An iPhone 4 recall less costly than Apple’s share drop

Jul 14, 2010
Finance

A recall of the iPhone 4 would cost $1.5 billion, one analyst estimates, which is less than Apple’s (AAPL) $5 billion market share loss on Tuesday. Also in today’s App Industry Roundup, Consumer Reports says Apple should fix its antenna problem for free. Recall talk grows The talk of an iPhone 4 recall has heated […]

A recall of the iPhone 4 would cost $1.5 billion, one analyst estimates, which is less than Apple’s (AAPL) $5 billion market share loss on Tuesday. Also in today’s App Industry Roundup, Consumer Reports says Apple should fix its antenna problem for free.

Recall talk grows

The talk of an iPhone 4 recall has heated up, and one analyst estimates doing so would cost Apple $1.5 billion. The recall furor stems from the flawed antenna design in the iPhone 4, which can be fixed by a piece of tape. Still, because Apple has largely sidestepped the issue, and organizations like Consumer Reports have said it cannot recommend people buy the iPhone 4, recall talk is starting to be taken seriously.

According to a CNET report, “Bernstein Research analyst Toni Sacconaghi estimated that while ‘a full product recall of the iPhone 4 (is) highly unlikely,’ it would cost Apple $1.5 billion, or 3.5 percent of its total cash on hand.” And while a full recall really does seem unlikely, a less-costly fix — but one sure to enrage Steve Jobs’ design aesthetic — is to ship a free rubber bumper to customers who bought the phone.

Of course, Apple currently sells such a $29 case for the iPhone 4 — available in 6 colors! — but Sacconaghi “estimates that giving them away to iPhone 4 customers would cost the company $1 per unit.”

And while that seems like a wise move, it won’t soothe every customer dismayed by the iPhone 4 antenna woes. Scott Kleinberg, a popular iPhone blogger and occasional cheerleader for Apple, is so upset that he wants a public apology from Jobs and a free bumper (green for him and his wife). “Steve (Jobs) is wrong,” Kleinberg writes. “Not admitting the problem and making customers – the same customers responsible for your record sales – feel like idiots is not the way to ensure satisfaction and guarantee repeat purchases.”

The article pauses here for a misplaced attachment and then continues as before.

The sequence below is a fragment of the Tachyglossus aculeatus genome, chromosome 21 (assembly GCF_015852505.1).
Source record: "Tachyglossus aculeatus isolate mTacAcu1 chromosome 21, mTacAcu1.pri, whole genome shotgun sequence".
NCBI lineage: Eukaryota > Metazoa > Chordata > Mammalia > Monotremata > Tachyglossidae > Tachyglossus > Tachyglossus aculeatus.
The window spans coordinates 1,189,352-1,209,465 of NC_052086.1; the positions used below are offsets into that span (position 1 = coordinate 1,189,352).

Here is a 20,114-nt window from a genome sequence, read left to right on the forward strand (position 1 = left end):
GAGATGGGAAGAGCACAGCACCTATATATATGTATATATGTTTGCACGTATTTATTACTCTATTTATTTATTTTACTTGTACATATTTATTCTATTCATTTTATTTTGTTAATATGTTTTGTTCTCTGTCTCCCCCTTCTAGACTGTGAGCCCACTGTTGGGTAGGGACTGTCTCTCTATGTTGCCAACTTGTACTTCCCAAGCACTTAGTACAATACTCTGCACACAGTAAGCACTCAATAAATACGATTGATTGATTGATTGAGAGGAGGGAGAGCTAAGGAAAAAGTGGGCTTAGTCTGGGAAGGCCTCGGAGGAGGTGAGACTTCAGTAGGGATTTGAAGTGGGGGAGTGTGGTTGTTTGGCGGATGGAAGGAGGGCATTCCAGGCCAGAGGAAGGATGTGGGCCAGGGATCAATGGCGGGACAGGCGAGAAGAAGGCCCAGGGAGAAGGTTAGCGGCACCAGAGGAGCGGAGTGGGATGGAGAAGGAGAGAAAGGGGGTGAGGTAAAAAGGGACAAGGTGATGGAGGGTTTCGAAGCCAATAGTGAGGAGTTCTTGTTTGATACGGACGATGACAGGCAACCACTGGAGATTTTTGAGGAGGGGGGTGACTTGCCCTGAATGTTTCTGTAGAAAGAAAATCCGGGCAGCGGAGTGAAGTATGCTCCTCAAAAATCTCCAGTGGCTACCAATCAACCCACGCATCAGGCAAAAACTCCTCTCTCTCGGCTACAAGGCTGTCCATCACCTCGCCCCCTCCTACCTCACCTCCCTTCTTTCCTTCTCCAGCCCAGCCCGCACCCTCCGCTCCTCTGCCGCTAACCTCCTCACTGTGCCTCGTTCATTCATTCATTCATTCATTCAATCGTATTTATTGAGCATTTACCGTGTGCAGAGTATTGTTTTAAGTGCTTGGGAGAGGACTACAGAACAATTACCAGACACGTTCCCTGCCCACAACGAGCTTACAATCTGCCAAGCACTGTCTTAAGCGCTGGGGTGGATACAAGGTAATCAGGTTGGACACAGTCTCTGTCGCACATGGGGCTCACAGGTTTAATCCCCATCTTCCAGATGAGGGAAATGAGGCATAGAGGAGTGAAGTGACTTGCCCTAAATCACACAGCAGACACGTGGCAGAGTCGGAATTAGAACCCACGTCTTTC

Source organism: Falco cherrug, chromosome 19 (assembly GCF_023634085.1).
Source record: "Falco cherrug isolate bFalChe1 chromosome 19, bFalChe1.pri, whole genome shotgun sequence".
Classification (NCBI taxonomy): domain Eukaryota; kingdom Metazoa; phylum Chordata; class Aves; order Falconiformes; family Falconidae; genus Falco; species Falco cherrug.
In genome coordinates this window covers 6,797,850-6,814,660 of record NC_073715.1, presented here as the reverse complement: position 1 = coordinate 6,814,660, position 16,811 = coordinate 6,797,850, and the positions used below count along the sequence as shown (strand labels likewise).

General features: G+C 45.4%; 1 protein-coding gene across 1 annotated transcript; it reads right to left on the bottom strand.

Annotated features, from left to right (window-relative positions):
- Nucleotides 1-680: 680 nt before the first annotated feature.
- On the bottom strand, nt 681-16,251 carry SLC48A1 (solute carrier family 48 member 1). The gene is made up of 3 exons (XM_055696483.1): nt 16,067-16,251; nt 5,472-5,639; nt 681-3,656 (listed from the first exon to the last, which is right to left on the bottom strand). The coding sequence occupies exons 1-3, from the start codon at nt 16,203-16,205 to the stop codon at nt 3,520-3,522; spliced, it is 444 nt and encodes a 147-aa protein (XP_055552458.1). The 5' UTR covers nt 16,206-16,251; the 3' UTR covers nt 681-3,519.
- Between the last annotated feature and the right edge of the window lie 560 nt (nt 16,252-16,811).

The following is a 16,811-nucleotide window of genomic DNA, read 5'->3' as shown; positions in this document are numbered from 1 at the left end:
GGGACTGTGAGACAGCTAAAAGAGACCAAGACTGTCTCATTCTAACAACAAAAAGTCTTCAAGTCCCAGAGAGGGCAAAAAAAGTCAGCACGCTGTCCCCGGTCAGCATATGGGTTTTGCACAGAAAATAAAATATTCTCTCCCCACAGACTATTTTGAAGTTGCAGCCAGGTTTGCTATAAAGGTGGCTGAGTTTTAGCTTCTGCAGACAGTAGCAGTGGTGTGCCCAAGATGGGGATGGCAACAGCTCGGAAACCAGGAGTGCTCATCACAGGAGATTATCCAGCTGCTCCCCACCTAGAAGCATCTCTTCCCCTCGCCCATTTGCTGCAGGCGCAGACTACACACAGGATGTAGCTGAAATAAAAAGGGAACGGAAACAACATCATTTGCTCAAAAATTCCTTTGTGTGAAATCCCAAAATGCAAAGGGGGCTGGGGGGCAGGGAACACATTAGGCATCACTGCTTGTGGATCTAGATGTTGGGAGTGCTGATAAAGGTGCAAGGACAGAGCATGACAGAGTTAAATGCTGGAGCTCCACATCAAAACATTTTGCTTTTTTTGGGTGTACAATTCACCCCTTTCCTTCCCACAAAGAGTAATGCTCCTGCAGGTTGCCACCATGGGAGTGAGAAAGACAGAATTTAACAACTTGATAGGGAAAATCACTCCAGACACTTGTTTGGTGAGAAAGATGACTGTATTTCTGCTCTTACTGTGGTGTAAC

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This growing anger is starting to cost Apple more than a $1.5 billion recall. On Tuesday, its stock shed $5 a share on a day the market traded higher. The sharp drop cost Apple $5 billion in valuation, writes Robert Cyran for Reuters Breakingviews, who echoed the PR dismay we reported in this space yesterday. The big glitch isn’t the antenna, he writes, but “Apple’s tendency toward secrecy and denial — which has turned a potentially routine product glitch into a full-blown investor concern wiping out $5 billion of value.”

A suggestion from Consumer Reports

Consumer Reports, which put gasoline on this already smoldering fire earlier this week, is not done with it’s critique of the iPhone 4 and Apple’s behavior.

In a new blog post, the magazine wrote that Apple should “step forward soon with a remedy that fixes the confirmed antenna issue, and not one that requires additional consumer expense.” It noted that tape wasn’t a permanent solution and the software fix Apple offered doesn’t address the problem at all.

Now, is all this iPhone 4 antenna uproar getting out of hand? Probably.

The discussion has gone mainstream, as MC Siegler points out for TechCrunch. He is a bit perplexed that this “news” appears on Keith Olbermann’s show as well as overheard at coffee shops. He then offers a reasoned look at the growing controversy.

But really, Apple’s current woes should be mainstream news. Customers and media have put Apple on such a high pedestal that when the company stumbles — hey folks, it shed $5 billion in market valuation on Tuesday — we pay attention.

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Eric Benderoff

Eric Benderoff is the principal of BendableMedia.com, an editorial services firm, and a founding member of the Appolicious content strategy team. His personal technology column for the Chicago Tribune has appeared in newspapers and websites nationwide. He is a regular guest on Chicago's WGN Radio and is a frequent commentator about consumer technology on national TV news programs.

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